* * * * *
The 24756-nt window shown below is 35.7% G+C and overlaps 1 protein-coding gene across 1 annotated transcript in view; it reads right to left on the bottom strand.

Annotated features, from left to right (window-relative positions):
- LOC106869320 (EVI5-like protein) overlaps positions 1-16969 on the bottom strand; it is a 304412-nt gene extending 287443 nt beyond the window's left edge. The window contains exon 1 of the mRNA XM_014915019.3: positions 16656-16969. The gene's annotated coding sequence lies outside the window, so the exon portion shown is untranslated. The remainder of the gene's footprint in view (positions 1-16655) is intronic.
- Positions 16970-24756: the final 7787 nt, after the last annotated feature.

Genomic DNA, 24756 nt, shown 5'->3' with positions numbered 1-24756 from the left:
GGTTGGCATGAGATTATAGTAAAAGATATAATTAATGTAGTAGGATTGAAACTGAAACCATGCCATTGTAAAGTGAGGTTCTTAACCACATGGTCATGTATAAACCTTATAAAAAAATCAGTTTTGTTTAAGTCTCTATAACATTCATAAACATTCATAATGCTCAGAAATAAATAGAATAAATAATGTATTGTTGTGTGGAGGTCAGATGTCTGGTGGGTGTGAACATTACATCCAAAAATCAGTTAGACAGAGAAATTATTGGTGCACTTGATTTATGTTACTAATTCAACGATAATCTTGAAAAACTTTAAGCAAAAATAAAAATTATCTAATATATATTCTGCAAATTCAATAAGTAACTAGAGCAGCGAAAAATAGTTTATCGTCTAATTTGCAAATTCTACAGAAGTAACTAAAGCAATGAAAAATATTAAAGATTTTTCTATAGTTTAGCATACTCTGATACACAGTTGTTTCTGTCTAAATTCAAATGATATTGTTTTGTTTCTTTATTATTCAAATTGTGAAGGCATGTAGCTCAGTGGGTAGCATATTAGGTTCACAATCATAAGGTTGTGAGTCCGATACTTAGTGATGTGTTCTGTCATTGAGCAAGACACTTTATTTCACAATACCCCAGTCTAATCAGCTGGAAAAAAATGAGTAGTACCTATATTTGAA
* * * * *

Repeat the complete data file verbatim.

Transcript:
The 24756-nt window shown below is 35.7% G+C and overlaps 1 protein-coding gene across 1 annotated transcript in view; it reads right to left on the bottom strand.

Annotated features, from left to right (window-relative positions):
- LOC106869320 (EVI5-like protein) overlaps positions 1-16969 on the bottom strand; it is a 304412-nt gene extending 287443 nt beyond the window's left edge. The window contains exon 1 of the mRNA XM_014915019.3: positions 16656-16969. The gene's annotated coding sequence lies outside the window, so the exon portion shown is untranslated. The remainder of the gene's footprint in view (positions 1-16655) is intronic.
- Positions 16970-24756: the final 7787 nt, after the last annotated feature.

Genomic DNA, 24756 nt, shown 5'->3' with positions numbered 1-24756 from the left:
GGTTGGCATGAGATTATAGTAAAAGATATAATTAATGTAGTAGGATTGAAACTGAAACCATGCCATTGTAAAGTGAGGTTCTTAACCACATGGTCATGTATAAACCTTATAAAAAAATCAGTTTTGTTTAAGTCTCTATAACATTCATAAACATTCATAATGCTCAGAAATAAATAGAATAAATAATGTATTGTTGTGTGGAGGTCAGATGTCTGGTGGGTGTGAACATTACATCCAAAAATCAGTTAGACAGAGAAATTATTGGTGCACTTGATTTATGTTACTAATTCAACGATAATCTTGAAAAACTTTAAGCAAAAATAAAAATTATCTAATATATATTCTGCAAATTCAATAAGTAACTAGAGCAGCGAAAAATAGTTTATCGTCTAATTTGCAAATTCTACAGAAGTAACTAAAGCAATGAAAAATATTAAAGATTTTTCTATAGTTTAGCATACTCTGATACACAGTTGTTTCTGTCTAAATTCAAATGATATTGTTTTGTTTCTTTATTATTCAAATTGTGAAGGCATGTAGCTCAGTGGGTAGCATATTAGGTTCACAATCATAAGGTTGTGAGTCCGATACTTAGTGATGTGTTCTGTCATTGAGCAAGACACTTTATTTCACAATACCCCAGTCTAATCAGCTGGAAAAAAATGAGTAGTACCTATATTTGAA